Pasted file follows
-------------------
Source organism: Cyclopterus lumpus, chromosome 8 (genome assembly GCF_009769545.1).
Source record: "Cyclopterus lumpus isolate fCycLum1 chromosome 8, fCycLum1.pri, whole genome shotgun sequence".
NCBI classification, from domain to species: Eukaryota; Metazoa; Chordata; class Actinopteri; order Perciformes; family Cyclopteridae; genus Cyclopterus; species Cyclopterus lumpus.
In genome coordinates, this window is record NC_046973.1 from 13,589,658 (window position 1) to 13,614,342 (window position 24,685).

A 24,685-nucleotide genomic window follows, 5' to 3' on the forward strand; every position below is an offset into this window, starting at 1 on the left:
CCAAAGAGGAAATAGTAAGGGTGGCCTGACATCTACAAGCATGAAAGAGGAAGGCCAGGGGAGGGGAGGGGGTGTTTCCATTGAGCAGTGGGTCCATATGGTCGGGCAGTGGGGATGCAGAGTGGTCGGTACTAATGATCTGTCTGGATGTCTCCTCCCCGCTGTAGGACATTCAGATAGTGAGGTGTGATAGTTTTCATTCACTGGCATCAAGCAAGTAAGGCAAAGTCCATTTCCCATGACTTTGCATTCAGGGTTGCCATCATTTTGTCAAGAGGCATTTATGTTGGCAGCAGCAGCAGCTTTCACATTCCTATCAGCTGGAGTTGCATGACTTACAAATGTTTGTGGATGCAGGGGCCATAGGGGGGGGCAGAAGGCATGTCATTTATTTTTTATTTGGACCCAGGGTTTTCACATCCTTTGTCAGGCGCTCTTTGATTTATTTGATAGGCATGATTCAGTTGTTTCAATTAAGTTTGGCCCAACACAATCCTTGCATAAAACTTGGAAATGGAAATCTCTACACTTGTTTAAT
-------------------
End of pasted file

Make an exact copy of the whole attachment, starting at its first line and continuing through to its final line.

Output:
Source organism: Cyclopterus lumpus, chromosome 8 (genome assembly GCF_009769545.1).
Source record: "Cyclopterus lumpus isolate fCycLum1 chromosome 8, fCycLum1.pri, whole genome shotgun sequence".
NCBI classification, from domain to species: Eukaryota; Metazoa; Chordata; class Actinopteri; order Perciformes; family Cyclopteridae; genus Cyclopterus; species Cyclopterus lumpus.
In genome coordinates, this window is record NC_046973.1 from 13,589,658 (window position 1) to 13,614,342 (window position 24,685).

A 24,685-nucleotide genomic window follows, 5' to 3' on the forward strand; every position below is an offset into this window, starting at 1 on the left:
CCAAAGAGGAAATAGTAAGGGTGGCCTGACATCTACAAGCATGAAAGAGGAAGGCCAGGGGAGGGGAGGGGGTGTTTCCATTGAGCAGTGGGTCCATATGGTCGGGCAGTGGGGATGCAGAGTGGTCGGTACTAATGATCTGTCTGGATGTCTCCTCCCCGCTGTAGGACATTCAGATAGTGAGGTGTGATAGTTTTCATTCACTGGCATCAAGCAAGTAAGGCAAAGTCCATTTCCCATGACTTTGCATTCAGGGTTGCCATCATTTTGTCAAGAGGCATTTATGTTGGCAGCAGCAGCAGCTTTCACATTCCTATCAGCTGGAGTTGCATGACTTACAAATGTTTGTGGATGCAGGGGCCATAGGGGGGGGCAGAAGGCATGTCATTTATTTTTTATTTGGACCCAGGGTTTTCACATCCTTTGTCAGGCGCTCTTTGATTTATTTGATAGGCATGATTCAGTTGTTTCAATTAAGTTTGGCCCAACACAATCCTTGCATAAAACTTGGAAATGGAAATCTCTACACTTGTTTAAT